Pack 1, Pick 1
Chamber Sentry may be the most underrated rare in the set – I think people by now have caught on that Experimental Frenzy is a bomb.
In a five-color deck, Chamber Sentry is a bomb, and in every single two-color combination, it is, at minimum, a two-drop with a relevant ability. The floor of the card really isn’t that far from Goblin Cratermaker. The only uncommon I’d take over Chamber Sentry Pack 1, Pick 1 is Murmuring Mystic. You could maybe make an argument for Lava Coil but that pick is still close in my opinion.
I’m going to take Chamber Sentry, but outside of that card, this pack poses an interesting question and I think it’s worth my time to discuss this pick should Chamber Sentry not be in the pack.
Conclave Tribunal is a better removal spell than Direct Current, but red is a better color than white. Boros Challenger overlaps in colors with the removal spells and is arguably the best two-drop for Boros, but it’s the narrowest card in the pack. Last, Watcher in the Mist, while the worst of the options, is the only blue card in the pack and blue is the best color. That’s quite a lot to unpack.
When I see a pack like this, I think it’s useful to break the pick into sub-problems and consider two separate card pairs. First and foremost, let’s compare the two removal spells. I like Conclave Tribunal over Direct Current for a couple of reasons. It’s splashable, it answers any nonland permanent, and it has a higher ceiling of playing the card for free.
How about Conclave Tribunal versus Boros Challenger? This pick is pretty close in my eyes. I know for a fact I would take Sunhome Stalwart over Conclave Tribunal, and I think Boros Challenger is better than Sunhome Stalwart in Boros. However, because I think flexibility is extremely important in early picks in this format in order to read the table, I like the mono-colored removal spell more than the powerful two-drop.
The last part of this round robin compares Conclave Tribunal to Watcher in the Mist. While Tribunal is usually a full tier ahead of the Watcher, does the abundance of white cards in the pack alongside the lack of blue cards (remember, this is ignoring the existence of Chamber Sentry) give Watcher in the Mist an edge? I don’t think so. The signals you send are important, and while taking Watcher gives you the ability to cut blue (which is the best color), I think the delta in power level between Watcher in the Mist and Conclave Tribunal is too large to justify that. That justification should be used as a tiebreaker and would require a better blue card like Chemister’s Insight.
Without the Sentry, I would end on Conclave Tribunal, but luckily there’s that awesome rare to take instead!
Pack 2, Pick 1
The Picks So Far:
Take a minute to review the pool so far. Pack 1 was fairly kind and can support pretty much any Sultai variant. With Disinformation Campaign, Dimir is the most straightforward avenue, but District Guide and Urban Utopia open a lot of doors for a base green deck, and a thirteenth-pick Rhizome Lurcher may mean that Golgari is where I’m supposed to be.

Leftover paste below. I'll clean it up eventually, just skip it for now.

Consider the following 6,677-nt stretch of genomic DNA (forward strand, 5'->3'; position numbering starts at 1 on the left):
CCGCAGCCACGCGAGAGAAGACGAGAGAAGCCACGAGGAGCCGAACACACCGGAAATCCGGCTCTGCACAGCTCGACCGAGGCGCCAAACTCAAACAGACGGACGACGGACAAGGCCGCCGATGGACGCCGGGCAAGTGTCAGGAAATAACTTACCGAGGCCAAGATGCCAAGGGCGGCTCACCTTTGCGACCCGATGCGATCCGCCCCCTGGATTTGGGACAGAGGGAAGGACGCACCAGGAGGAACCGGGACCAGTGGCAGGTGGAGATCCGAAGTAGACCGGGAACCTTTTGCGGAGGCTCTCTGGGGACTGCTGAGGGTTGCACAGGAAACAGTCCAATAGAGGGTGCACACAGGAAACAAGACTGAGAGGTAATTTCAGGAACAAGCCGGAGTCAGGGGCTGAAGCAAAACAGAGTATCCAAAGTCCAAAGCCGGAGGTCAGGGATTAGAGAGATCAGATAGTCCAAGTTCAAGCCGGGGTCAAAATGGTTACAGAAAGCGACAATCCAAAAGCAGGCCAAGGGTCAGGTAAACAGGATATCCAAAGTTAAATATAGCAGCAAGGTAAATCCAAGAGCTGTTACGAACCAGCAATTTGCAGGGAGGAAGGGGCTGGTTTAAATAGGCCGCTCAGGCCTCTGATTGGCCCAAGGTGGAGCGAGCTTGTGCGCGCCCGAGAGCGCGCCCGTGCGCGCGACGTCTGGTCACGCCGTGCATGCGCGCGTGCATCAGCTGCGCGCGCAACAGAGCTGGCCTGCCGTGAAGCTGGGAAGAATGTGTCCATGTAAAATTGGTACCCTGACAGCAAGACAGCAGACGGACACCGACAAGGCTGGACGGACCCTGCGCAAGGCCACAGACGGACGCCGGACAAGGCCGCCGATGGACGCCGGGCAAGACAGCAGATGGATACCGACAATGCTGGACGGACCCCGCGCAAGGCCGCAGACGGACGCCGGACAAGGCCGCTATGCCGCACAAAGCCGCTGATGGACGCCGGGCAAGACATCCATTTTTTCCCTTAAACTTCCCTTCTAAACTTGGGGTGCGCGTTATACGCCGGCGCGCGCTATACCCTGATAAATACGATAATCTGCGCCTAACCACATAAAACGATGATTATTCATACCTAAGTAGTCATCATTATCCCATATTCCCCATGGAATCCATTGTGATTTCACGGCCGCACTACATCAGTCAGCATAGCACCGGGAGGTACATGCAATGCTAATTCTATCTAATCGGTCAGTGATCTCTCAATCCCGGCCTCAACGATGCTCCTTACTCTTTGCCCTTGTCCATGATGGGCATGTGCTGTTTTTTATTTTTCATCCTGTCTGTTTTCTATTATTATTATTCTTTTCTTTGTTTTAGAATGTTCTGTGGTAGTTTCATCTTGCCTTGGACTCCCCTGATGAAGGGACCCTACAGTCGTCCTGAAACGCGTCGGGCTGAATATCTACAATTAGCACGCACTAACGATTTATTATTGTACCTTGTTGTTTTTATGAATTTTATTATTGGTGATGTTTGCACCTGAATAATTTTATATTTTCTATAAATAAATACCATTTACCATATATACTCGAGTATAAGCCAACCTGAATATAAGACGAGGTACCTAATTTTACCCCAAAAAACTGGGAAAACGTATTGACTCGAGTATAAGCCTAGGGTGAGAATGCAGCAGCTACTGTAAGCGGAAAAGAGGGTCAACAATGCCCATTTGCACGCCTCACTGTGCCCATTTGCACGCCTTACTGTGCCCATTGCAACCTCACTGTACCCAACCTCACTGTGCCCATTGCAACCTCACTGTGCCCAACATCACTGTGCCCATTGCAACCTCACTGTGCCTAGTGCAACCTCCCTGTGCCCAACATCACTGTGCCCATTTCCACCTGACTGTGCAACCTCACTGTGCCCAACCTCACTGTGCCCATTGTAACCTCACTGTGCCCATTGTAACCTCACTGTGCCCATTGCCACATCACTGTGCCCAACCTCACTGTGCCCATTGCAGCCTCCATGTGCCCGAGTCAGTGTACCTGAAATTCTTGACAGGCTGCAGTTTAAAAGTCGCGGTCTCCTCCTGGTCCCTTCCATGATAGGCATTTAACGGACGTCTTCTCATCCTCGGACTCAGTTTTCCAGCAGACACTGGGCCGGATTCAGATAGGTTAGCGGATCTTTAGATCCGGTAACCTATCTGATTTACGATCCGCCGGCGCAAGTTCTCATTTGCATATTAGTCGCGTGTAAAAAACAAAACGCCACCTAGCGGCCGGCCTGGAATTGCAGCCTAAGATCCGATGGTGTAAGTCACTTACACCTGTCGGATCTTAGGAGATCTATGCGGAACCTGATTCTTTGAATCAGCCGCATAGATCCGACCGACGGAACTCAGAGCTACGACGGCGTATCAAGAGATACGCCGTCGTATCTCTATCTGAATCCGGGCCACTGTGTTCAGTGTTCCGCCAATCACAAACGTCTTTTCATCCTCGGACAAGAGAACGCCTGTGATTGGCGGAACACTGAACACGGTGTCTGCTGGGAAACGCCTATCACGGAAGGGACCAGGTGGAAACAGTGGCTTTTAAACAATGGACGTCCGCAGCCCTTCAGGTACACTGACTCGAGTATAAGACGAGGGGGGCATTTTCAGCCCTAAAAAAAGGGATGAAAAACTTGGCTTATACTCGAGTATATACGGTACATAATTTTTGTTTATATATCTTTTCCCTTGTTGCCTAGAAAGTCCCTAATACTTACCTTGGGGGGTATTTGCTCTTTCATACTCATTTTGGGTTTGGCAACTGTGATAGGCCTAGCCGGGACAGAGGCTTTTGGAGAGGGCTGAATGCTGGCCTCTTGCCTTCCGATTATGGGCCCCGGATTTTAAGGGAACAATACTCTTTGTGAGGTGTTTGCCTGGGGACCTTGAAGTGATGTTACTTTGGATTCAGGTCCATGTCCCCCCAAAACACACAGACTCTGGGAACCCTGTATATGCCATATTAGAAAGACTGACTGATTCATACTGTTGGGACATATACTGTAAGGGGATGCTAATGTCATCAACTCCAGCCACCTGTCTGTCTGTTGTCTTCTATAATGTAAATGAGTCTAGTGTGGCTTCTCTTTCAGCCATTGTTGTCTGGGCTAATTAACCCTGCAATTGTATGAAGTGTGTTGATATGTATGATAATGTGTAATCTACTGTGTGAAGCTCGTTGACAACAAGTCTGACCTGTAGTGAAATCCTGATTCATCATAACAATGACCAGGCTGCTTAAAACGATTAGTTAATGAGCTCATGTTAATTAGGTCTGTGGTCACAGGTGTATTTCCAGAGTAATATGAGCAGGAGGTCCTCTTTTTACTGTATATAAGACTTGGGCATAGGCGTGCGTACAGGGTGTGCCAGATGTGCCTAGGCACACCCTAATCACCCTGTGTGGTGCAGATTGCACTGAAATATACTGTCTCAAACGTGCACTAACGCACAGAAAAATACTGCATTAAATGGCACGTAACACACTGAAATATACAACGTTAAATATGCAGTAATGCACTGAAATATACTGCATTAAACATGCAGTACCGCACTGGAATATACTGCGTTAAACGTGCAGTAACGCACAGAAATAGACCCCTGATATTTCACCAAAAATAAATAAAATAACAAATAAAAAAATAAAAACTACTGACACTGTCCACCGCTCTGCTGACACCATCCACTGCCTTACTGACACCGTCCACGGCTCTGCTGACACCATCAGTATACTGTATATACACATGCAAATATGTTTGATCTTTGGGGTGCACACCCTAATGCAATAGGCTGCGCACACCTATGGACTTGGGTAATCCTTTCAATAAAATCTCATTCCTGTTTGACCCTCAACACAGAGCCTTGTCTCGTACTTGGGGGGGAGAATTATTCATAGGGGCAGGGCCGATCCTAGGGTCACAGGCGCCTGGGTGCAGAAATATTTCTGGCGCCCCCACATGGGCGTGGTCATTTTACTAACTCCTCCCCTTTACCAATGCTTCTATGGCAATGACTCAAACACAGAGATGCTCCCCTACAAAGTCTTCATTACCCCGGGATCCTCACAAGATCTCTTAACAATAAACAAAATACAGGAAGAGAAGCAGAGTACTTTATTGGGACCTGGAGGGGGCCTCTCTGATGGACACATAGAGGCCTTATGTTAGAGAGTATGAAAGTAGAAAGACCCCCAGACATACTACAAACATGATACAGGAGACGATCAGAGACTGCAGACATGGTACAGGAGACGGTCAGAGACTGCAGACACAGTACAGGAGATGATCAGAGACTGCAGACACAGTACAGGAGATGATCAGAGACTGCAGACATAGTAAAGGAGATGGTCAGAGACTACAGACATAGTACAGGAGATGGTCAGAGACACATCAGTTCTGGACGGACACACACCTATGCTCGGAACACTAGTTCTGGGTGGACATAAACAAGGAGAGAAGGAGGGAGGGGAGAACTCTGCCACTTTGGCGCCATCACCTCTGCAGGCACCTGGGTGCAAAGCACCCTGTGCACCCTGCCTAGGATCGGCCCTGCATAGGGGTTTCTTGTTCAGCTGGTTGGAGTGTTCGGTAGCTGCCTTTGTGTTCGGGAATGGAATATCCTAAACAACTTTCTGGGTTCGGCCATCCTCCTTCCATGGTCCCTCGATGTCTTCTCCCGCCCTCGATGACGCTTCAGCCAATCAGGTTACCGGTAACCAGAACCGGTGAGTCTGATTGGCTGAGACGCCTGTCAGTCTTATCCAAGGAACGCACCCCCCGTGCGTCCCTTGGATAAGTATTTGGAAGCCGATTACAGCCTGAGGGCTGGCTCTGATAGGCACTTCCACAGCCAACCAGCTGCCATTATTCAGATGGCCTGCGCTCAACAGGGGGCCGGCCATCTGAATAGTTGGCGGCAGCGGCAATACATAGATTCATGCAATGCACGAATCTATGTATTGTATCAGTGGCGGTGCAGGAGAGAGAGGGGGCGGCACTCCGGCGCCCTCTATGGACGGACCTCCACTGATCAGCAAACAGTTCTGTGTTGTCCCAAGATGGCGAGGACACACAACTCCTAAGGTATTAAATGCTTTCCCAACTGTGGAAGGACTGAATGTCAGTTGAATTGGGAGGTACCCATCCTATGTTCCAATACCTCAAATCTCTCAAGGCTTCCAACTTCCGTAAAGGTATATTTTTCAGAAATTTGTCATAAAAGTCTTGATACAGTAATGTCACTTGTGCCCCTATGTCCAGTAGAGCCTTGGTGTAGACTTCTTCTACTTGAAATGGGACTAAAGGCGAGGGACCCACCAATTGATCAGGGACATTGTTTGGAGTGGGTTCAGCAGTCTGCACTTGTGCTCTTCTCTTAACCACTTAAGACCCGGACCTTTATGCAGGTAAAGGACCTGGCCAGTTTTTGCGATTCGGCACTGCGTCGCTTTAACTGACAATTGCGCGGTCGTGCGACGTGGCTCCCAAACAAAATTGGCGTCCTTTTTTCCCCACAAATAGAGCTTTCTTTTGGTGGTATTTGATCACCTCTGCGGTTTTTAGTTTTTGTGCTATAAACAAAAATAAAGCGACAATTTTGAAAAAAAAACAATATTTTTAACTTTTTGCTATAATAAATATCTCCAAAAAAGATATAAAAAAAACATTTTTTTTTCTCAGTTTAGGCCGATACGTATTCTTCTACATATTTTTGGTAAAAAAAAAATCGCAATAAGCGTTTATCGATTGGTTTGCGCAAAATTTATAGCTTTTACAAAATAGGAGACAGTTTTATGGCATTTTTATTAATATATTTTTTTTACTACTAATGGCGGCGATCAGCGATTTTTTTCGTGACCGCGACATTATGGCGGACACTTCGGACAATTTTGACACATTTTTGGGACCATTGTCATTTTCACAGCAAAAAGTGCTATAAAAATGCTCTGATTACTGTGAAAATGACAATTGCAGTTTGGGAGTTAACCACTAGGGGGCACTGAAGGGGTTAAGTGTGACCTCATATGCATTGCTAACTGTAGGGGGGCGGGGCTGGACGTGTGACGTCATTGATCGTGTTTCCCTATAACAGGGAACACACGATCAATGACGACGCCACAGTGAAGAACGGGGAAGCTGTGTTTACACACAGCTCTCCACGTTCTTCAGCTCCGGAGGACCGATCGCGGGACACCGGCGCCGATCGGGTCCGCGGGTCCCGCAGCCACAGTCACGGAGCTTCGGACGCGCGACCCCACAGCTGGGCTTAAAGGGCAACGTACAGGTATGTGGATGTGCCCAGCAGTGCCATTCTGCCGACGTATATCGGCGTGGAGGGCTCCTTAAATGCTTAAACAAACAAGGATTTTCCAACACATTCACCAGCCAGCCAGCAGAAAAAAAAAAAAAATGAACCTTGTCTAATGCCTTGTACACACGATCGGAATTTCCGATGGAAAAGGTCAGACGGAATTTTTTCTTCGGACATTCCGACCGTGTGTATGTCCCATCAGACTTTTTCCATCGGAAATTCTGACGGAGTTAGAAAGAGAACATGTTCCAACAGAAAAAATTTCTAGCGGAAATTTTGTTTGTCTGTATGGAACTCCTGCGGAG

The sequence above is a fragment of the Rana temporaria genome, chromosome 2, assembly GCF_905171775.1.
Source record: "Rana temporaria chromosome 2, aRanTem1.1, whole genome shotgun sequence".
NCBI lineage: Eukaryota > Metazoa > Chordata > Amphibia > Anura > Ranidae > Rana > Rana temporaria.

This pick is a hard one!
This pack really poses the question of if I’m green or not, and the short answer is that I don’t really know yet. If I’m taking a creature out of this pack, it’s Nullhide Ferox, so let’s figure out what’s better between Dead Weight or Deadly Visit first.
Top10 commons in #MTGGRN Draft:
1. Dead Weight
2. Direct Current
3. Healer’s Hawk
4. Skyknight Legionnaire
6. Deadly Visit
7. Watcher in the Mist
8. Artful Takedown
9. Luminous Bonds
10. Whisper Agent
Honorable Mention: Wojek Bodyguard
— Ryan Saxe (@rcsaxe) November 7, 2018
Given my current common pick order, Dead Weight is reasonably better that Deadly Visit. However, I don’t think it’s as clear-cut here. With Disinformation Campaign, the surveil on Deadly Visit might be crucial, especially since I’ll likely be on the lookout for cards like Dimir Spybug, Thoughtbound Phantasm, or Darkblade Agent should I end up Dimir. But this isn’t enough to sway me off Dead Weight. Dead Weight is too important to ensure you get to the late-game, where a deck like this excels. And with two copies of Capture Sphere, I’m not concerned about answering an expensive threat like Siege Wurm.
This pick boils down to Nullhide Ferox against Dead Weight and I think it’s a very close pick. Nullhide Ferox is a very good threat, and even though it becomes difficult to cast my spells, that really shouldn’t matter that much if I have a 6/6 hexproof creature on the battlefield. The problem with taking the Ferox here is that it’s not splashable. At this point I’ll either be Dimir or Golgari, so Nullhide Ferox has a fairly large probability of ending up in the sideboard, whereas Dead Weight will make my deck almost 100% of the time and be a premium card in it.
So while there’s a power-level gap here, the certainty of playing a premium removal spell is why I’m leaning towards Dead Weight. The last piece of logic to put it over the top is that I would rather be Dimir than Golgari, given the cards that I have so far.
Funnily enough, I didn’t end up playing any of the Capture Spheres – or Pokeballs, as I like to call them – because of the anti-synergy with Plaguecrafter and Dispersal, and I did end up in Golgari as blue cards were nowhere to be found. The deck still was great and I took it to a fairly easy trophy! Multiple copies of Dispersal play unbelievably well with Disinformation Campaign to handle problem permanents. I even got to get rid of Dawn of Hope this way!